Great Plains Natural Science Society


The Prairie Naturalist

Date of this Version


Document Type



THE PRAIRIE NATURALIST, Volume 37, No. 2, June 2005, pp 85-100.


Published by the Great Plains Natural Science Society. Used by permission.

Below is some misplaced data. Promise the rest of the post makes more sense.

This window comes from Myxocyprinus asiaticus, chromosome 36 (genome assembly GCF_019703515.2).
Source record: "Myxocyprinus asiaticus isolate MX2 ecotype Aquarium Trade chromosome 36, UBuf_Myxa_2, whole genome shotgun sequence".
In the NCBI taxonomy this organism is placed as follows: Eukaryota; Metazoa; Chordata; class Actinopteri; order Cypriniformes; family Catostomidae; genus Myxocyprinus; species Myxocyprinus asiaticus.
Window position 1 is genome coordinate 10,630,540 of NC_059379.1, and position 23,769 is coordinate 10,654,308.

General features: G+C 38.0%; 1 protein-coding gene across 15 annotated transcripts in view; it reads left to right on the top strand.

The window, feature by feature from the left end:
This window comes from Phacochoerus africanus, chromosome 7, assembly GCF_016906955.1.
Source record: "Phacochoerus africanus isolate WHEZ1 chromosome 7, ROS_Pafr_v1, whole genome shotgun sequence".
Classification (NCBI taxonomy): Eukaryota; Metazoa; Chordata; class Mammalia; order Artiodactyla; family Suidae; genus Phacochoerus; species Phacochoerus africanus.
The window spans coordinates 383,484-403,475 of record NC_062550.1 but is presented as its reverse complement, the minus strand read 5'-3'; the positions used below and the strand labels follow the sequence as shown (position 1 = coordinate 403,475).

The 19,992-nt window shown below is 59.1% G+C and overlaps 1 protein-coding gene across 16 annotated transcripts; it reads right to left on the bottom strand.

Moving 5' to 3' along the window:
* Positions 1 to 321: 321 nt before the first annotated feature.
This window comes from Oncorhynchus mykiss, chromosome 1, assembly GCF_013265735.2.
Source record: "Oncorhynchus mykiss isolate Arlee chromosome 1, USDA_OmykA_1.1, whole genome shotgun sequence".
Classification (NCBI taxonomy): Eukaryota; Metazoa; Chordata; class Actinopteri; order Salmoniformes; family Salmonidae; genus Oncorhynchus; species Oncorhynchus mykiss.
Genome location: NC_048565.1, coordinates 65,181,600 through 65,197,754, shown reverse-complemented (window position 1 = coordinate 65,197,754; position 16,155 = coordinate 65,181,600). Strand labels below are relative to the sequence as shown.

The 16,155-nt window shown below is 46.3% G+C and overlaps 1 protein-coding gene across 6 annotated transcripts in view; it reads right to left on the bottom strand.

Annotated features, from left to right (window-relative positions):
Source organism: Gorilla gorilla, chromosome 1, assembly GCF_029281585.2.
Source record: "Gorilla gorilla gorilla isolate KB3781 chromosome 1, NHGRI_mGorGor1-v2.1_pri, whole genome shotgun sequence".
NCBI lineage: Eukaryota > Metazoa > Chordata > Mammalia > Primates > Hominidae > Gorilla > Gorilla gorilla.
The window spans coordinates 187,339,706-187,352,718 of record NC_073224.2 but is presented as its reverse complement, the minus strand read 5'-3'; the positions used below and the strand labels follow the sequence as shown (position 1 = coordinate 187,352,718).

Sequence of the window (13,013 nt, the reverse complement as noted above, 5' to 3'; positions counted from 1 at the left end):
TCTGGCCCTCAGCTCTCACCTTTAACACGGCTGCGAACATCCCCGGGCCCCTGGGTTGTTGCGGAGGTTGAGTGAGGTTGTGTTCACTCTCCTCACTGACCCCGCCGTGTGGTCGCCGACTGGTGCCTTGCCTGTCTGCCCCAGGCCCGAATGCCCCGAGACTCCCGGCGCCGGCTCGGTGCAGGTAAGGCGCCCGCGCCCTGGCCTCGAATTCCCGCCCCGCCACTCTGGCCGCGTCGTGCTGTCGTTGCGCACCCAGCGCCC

We conducted surveys of thistle-feeding insects on Canada thistle [Cirsium arvense (L.) Scop.] during the 2000 and 2001 growing seasons at Lacreek National Wildlife Refuge (LNWR), South Dakota, and analyzed their impact on thistle seed production, germination, and viability. Insects included Canada thistle stem weevil [Hadroplontus litura, formerly Ceurtorhynchus lilura, (Coleoptera: Curculionidae)], introduced at LNWR as a biocontrol agent, plus two seed head parasites, the thistle head weevil [Rhinocyllus conicus (Coleoptera: Curculionidae)] and the seed head fly [Terellia ruficauda (Diptera: Tephritidae)]. Infestation by these insects caused no significant reduction in per-head seed yield, with means ranging from 82.5 seeds per head, when both Canada thistle stem weevil and seed head parasite( s) were present, to 85.7 seeds per head with no parasites present. Average per-head seed yield was found to decline from 86.3 to 81.3 between our 12 to 14 July 2000 and 26 to 27 July 2000 sampling periods, but the decline was not attributable to seed head parasites. Infestation by seed head fly occurred at a rate of 14.7% of open female heads; male heads were not attacked by seed head fly. Thistle head weevil infested both female and male heads with 10.8% of female heads in pre-flowering condition infested compared to 7.8% in flowering or postflowering stage; about 7% of male heads were infested in both pre-flowering and flowering/post-flowering stages. Germination testing suggested some reduction in germination rates due to seed head parasites, but high variability among replicates often obscured the source of differences. Seed viability, as revealed by germination and tetrazolium testing, was reduced by about 2% by either seed head parasite and by about 4% when both the seed head fly and thistle head weevil were present. The impact of these insects on the potential for Canada thistle to spread by seed appeared to be negligible.